Capcom should have called Capcom Puzzle World "Super Puzzle Fighter II Turbo and Friends." Even with just five games to its name, Capcom Puzzle World feels padded out by the inclusion of three mildly different Buster Bros. games, as much fun as popping bubbles can be. There's no doubt that Super Puzzle Fighter II Turbo, arguably one of the best competitive puzzle games ever, is the main draw here. This 10-year-old-plus puzzle game with its fighting game attitude and playful sense of style holds up beautifully. It has also been smartly modified to fit the widescreen aspect ratio of the PSP screen. Conversely, the other games in Capcom Puzzle World suffer by varying degrees in their translation to the PSP. However, most of these faults will likely only matter to hardcore purists, and this remains a highly playable and attractive puzzle package.
They're not arcade perfect, but the Buster Bros. games are still fun and unique.
In addition to Super Puzzle Fighter II Turbo, Capcom Puzzle World includes versions of Buster Bros., Super Buster Bros., Buster Buddies, and Block Block. Block Block is basically Capcom's take on the Breakout/Arkanoid/Alleyway style of puzzle game. You move a paddle at the bottom of the screen from side to side to bounce a ball into a formation of blocks on the upper portion of the screen, breaking them on contact. This is the one game in Capcom Puzzle World that hasn't been reformatted for the PSP, and because of its vertically oriented screen, the game appears pretty small on the PSP. In its original form, Block Block was a playable, if derivative, game, but bad controls kill it in Capcom Puzzle World. The problem lies in the fact that the arcade version included an analog rotary paddle controller, which gave you subtle, precise control over the horizontal movement of the onscreen paddle. On the PSP, the purely digital controls make the paddle excessively touchy and make the game essentially unplayable.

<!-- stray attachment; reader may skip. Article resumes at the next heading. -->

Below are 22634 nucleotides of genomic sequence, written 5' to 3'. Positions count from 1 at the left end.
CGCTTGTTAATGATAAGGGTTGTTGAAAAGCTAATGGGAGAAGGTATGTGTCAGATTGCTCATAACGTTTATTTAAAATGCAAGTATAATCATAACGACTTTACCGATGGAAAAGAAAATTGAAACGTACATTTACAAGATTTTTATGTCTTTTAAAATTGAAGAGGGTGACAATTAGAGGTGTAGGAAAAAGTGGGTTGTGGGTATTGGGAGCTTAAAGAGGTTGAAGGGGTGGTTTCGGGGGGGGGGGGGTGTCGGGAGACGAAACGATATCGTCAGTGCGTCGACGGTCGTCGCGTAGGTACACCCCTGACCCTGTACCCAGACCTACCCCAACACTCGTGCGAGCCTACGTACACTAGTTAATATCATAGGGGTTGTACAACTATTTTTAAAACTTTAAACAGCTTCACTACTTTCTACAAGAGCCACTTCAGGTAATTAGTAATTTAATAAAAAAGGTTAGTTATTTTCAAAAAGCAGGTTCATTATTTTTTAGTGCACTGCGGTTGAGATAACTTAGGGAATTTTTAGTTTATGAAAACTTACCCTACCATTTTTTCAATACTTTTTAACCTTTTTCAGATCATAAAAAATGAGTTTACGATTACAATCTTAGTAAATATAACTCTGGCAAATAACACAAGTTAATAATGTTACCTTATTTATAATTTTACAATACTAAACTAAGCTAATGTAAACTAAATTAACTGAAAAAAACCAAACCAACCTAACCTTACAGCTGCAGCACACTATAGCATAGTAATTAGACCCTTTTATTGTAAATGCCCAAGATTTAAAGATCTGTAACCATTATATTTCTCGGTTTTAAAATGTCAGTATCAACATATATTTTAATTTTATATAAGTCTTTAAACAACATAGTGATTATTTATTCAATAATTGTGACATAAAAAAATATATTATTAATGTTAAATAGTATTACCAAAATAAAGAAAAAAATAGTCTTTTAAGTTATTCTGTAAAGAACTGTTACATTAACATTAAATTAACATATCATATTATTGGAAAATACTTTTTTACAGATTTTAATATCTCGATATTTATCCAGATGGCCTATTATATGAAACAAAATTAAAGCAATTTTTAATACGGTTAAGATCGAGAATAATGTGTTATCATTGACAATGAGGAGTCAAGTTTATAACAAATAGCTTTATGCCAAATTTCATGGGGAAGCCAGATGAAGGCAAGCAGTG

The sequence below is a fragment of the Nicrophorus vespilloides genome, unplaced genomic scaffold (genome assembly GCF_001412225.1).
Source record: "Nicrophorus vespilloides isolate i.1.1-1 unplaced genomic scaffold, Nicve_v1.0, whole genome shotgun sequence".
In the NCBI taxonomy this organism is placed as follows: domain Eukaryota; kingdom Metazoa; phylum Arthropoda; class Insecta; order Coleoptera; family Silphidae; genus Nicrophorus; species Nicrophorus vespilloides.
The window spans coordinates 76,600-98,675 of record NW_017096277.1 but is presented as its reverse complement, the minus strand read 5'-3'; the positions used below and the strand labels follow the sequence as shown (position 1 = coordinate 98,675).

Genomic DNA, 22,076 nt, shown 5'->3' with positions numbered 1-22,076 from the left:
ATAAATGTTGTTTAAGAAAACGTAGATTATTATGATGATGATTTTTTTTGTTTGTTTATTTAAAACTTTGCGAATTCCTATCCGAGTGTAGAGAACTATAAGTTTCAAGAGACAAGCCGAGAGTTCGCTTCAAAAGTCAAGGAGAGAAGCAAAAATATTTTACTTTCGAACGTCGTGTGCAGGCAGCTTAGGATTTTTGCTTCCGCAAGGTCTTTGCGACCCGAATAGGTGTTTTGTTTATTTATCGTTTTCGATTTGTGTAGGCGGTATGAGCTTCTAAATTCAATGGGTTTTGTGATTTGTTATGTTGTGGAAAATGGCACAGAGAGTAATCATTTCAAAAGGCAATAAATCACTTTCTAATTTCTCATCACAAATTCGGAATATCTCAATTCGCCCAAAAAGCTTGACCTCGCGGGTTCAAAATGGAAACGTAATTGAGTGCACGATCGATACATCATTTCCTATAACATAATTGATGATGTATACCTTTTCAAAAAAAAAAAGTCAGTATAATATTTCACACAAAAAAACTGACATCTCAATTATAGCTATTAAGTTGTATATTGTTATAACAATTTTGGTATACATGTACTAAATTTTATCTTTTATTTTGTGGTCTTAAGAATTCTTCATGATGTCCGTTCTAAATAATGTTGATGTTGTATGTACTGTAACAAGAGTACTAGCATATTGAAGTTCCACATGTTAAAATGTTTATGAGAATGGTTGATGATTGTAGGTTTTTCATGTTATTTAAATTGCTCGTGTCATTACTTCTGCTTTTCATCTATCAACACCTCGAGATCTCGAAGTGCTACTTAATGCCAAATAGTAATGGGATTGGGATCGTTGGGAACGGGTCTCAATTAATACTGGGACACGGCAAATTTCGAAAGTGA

The three Buster Bros. games included have a few problems of their own, but they're significantly less damaging. The Buster Bros. games have always been unique as far as puzzle games go. The games put you in control of a character that runs back and forth along the bottom of the screen while shooting a harpoon gun. This gun points straight up into the air and pops gigantic bubbles that bounce around the screen all willy-nilly. If you let a bubble touch your guy, it will cost you a life. What's more, every time you pop one of the giant bubbles, it splits into two smaller bubbles. This process continues until all the bubble spawn have been eliminated and you can move on to the next stage. You'll find power-ups that let you fire off multiple harpoons or turn your harpoon gun into a more traditional gun, as well as power-ups that stop time or provide you with a protective, one-use shield.
The conceit remains unchanged among Buster Bros., Super Buster Bros., and Buster Buddies, though there are still some key differences. Super Buster Bros. introduces the panic mode, which does away with different levels, and makes simply surviving for as long as you can while being bombarded with wave after wave of bubbles your goal. Buster Buddies introduces unique characters that, in addition to having a crummy digitized appearance, have unique abilities, such as the ability to shoot harpoons at 45-degree angles or immunity to certain types of enemies. It seems redundant to have three Buster Bros. games in the collection, but these are fun games regardless. Yet, changes have been made to these games that will undoubtedly get under the skin of those who insist on arcade-perfect ports. Though the games are still quite challenging, the playfields have been stretched a little to fit the PSP screen more comfortably, which lets you maneuver in just a bit more horizontal room. The music, while still totally upbeat and catchy, uses different instrumentation. Again, these points will only matter to those who have invested hours and hours in the arcade originals.